87th AMS Annual Meeting

Saturday, 13 January 2007
Satellite-based studies of smoke-cloud interactions in the Atlantic Ocean off the coast of South America
Daniel T. Eipper, NASA/GSFC, Lititz, PA; and S. Gasso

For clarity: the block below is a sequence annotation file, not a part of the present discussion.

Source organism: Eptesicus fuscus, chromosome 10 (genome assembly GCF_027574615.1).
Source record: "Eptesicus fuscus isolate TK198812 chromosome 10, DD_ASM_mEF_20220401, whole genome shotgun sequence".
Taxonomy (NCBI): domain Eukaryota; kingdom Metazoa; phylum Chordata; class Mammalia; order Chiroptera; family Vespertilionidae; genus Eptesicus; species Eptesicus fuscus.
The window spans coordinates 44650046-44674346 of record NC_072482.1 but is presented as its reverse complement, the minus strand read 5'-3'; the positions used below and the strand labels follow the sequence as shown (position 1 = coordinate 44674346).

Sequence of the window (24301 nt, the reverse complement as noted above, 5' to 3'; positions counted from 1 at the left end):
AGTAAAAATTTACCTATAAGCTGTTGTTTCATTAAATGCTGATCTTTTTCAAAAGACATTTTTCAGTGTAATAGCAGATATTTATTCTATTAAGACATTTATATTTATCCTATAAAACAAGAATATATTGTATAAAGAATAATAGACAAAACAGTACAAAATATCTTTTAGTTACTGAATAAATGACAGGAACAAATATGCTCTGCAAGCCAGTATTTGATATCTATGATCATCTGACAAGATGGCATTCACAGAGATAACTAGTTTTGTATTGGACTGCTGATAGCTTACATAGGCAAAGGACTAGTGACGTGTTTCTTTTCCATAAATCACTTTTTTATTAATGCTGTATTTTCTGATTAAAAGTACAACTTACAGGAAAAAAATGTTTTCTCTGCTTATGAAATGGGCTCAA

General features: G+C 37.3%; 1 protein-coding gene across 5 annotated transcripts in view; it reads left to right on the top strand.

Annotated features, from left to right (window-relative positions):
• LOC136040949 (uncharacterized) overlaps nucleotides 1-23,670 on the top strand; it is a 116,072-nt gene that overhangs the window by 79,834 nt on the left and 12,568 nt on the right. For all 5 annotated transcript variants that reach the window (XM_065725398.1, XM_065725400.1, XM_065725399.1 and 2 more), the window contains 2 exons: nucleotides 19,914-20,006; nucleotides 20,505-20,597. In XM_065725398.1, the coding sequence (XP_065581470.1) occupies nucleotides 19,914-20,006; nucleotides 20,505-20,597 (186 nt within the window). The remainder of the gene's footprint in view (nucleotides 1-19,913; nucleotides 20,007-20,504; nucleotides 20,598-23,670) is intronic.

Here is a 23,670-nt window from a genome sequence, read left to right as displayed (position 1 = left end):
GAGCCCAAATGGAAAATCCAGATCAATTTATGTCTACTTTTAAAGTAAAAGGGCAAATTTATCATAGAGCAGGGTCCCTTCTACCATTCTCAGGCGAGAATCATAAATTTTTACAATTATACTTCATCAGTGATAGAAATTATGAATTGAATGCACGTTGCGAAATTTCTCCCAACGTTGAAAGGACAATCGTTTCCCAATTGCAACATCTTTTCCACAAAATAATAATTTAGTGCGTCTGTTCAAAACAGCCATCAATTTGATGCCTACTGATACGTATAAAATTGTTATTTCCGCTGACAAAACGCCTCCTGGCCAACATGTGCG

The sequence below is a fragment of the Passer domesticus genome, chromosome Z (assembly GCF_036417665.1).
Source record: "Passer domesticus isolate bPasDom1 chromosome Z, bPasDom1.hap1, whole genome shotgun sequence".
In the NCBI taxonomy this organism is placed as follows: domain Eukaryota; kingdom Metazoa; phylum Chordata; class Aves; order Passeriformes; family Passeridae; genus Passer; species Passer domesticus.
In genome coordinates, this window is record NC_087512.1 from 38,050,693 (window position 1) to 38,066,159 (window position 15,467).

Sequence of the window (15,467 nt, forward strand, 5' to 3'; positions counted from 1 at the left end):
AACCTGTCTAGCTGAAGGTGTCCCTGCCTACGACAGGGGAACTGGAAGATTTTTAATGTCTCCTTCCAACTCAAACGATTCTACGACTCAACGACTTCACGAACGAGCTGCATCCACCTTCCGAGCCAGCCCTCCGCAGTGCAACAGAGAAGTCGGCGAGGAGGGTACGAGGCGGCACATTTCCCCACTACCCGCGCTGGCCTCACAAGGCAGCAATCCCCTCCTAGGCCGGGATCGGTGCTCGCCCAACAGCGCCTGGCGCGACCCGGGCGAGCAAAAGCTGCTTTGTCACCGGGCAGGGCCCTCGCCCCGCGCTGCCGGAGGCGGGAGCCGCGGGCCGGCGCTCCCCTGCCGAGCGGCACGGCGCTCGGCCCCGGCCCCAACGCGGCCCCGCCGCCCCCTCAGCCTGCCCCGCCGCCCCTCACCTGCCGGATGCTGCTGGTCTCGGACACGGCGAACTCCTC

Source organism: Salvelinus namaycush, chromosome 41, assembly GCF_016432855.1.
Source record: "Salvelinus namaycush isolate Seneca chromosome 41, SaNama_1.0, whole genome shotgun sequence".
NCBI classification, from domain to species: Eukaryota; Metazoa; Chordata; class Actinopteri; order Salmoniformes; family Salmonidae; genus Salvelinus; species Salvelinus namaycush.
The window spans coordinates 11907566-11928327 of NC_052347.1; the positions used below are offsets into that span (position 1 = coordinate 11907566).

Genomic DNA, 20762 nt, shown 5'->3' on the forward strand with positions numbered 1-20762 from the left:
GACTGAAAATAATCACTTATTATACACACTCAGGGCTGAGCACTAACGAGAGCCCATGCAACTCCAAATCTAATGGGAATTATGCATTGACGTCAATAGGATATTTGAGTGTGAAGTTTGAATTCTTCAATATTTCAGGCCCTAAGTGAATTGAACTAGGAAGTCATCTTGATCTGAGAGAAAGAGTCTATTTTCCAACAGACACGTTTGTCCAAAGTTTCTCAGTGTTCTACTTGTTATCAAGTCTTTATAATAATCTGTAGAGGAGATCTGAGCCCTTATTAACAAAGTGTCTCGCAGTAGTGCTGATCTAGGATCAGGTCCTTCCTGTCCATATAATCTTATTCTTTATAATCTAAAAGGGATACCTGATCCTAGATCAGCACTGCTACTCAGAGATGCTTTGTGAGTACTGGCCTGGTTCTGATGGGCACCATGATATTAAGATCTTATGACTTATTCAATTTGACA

The influence of aerosols on cloud properties is important because aerosols can change cloud radiative properties, cloud lifetimes, and rain patterns. However, observational studies linking aerosol effects to cloud properties have been sparse; in particular there are very few studies focusing on the effects of aerosols downwind of the biomass burning regions of South America. We analyzed collocated aerosol and cloud parameters derived from the MODIS instrument on the Terra and Aqua satellites and precipitation parameters from the instruments onboard the TRMM satellite. The MODIS parameters used in this study (Level 3 daily) were aerosol optical depth (AOD), cloud optical thickness (COT), cloud effective radius (CER), cloud top pressure (CTP) and cloud fraction (CF). The cumulative rainfall (CR, level 3B42RT) parameter was obtained from TRMM. Data were obtained from the GES-DISC Interactive Online Visualization ANd aNalysis Infrastructure (Giovanni) interface developed by NASA (http://giovanni.gsfc.nasa.gov/). The data were selected in the South Atlantic Ocean downwind of Southern Brazil for the most active biomass burning months along an axis perpendicular to the coast and at the center of the mean location of the smoke plume—as determined by monthly maps of AODs. We analyzed the variation of COT and CER for low and high clouds (defined by a threshold set at 650 mb) as well as CF and CR along the axis as a function of AOD in monthly and 4-day averages for the years 2001-2005. We found evidence suggesting a possible influence of smoke on cloud properties. Elevated aerosol concentrations correlated with smaller CER and higher CF and COT. Furthermore, during the most active burning seasons, we observed lower rainfall in low clouds, but higher average rainfall in high clouds. This suggests that high aerosol concentrations may initially suppress rainfall but subsequently invigorate convective clouds and produce more active, higher-precipitation thunderstorms.

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